Kansas University doesn't require its accounting students to take an ethics course, but recent scandals that have shaken financial markets offer real-life evidence of such a course's value, a KU professor said.
Joe Reitz, co-director of KU's International Center for Ethics in Business, said students were taught throughout their business curriculum about how to "do the right thing" in the corporate world.
But WorldCom's revelation this week that the company hid $3.8 billion of expenses numbers backed by internal and external auditors simply confirms that education isn't everything, Reitz said.
"It's not a matter of recognizing the difference between right and wrong, which you can teach," he said. "It's the matter of doing the right thing, which they didn't do."
Bill Fuerst, business dean, said that ethics education was integrated in courses throughout the school and that there was no move to make an ethics course mandatory for accounting students.
"Our goal, in academia, is to prepare our students for their careers, for leadership positions, and to prepare them to be lifelong learners," Fuerst said. "Our job hasn't really changed any, other than to make sure that our students are exposed to some of the problems that can be created when corporations are trying to use practices to misrepresent their financial conditions."
Reitz said he had seven accounting students in his ethics class last semester, and they followed Enron's collapse and Arthur Andersen's accounting role in the scandal with great interest. He suspects that recent problems at other companies, including Tyco International, Global Crossing and Adelphia Communications, also will find their way into the lesson plans of business classrooms.
But Reitz said that even as other scandals were certain to arise "there are more numbers out there" he intends to keep the core of his course consistent.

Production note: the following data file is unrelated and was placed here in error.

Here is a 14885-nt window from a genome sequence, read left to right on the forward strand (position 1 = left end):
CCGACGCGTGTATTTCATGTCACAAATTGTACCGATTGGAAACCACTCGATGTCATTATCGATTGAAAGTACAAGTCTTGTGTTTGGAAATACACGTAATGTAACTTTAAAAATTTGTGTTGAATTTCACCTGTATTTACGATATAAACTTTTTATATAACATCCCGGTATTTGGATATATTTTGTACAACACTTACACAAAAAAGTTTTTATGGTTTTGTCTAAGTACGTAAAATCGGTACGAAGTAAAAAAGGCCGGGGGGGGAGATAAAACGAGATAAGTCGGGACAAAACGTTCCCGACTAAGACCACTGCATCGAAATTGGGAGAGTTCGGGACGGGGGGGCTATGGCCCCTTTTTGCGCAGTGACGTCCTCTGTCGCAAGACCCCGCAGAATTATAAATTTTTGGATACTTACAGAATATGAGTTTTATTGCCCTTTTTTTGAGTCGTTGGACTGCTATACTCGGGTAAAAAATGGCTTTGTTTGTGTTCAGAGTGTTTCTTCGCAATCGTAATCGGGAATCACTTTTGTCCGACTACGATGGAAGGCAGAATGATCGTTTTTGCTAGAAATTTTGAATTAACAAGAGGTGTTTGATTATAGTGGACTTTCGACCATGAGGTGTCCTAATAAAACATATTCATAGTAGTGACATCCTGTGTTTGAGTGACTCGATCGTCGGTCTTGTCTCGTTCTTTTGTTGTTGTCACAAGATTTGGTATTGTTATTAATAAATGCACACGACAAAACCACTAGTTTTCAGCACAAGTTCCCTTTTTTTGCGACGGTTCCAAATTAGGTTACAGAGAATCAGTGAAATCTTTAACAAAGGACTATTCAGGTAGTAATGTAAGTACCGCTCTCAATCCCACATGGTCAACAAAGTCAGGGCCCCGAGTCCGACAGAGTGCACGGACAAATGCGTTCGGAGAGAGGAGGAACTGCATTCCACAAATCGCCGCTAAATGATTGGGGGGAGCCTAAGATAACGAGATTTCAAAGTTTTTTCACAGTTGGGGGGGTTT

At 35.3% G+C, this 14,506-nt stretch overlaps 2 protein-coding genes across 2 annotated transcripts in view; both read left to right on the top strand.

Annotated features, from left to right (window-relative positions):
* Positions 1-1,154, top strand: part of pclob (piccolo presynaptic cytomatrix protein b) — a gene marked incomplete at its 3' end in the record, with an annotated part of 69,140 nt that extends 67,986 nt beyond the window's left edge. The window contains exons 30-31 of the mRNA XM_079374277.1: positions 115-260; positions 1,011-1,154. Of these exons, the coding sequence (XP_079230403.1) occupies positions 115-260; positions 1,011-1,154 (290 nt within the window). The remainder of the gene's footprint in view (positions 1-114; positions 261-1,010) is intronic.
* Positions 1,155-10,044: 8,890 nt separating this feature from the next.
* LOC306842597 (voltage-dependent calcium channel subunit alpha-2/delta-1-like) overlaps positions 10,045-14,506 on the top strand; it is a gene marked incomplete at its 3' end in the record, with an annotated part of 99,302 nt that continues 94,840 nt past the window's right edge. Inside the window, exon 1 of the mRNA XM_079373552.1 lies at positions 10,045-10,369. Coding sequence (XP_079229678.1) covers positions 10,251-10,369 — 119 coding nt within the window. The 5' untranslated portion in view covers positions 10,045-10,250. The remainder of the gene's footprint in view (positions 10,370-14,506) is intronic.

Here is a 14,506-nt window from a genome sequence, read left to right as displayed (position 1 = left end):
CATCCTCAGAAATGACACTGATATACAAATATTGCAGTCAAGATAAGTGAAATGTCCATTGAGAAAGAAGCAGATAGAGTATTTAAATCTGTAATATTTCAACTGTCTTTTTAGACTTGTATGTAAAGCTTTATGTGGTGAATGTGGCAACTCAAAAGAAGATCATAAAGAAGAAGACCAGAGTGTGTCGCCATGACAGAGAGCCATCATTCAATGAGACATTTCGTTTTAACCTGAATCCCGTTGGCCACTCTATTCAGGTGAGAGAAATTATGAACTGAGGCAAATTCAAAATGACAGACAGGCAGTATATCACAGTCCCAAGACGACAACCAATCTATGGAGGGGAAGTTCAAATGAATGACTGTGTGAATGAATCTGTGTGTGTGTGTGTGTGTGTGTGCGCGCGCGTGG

"I try to convince my students that it's in their best interests to behave ethically, because ethics is the means that individuals have of increasing the likelihood that they'll have a good life," said Reitz, who has taught business ethics for 20 years. "You can't guarantee anything, but the reason it's a good thing to do the right thing even when it's hard is because you're more likely to have a life that people want: You'll feel good about yourself, you'll have a good relationship with your wife and family, and you won't go to prison."
Accountants increasingly have been faced with conflict-of-interest decisions during the past decade, as their firms delved into consulting contracts with the same companies whose books they audited. Such lucrative deals may have boosted revenues for the firms, but likely will end up costing them in the end.
Andersen is collapsing, and other accounting firms are struggling in a profession that is reeling from a growing number of scandals. Companies will pay less for audits, professionals will be less likely to work as auditors, and Congress will impose more rules and regulations on the accounting industry, Reitz said.
"They're going to suffer, and maybe that's good," Reitz said. "A lot of us have to learn through pain. That's how the system corrects itself."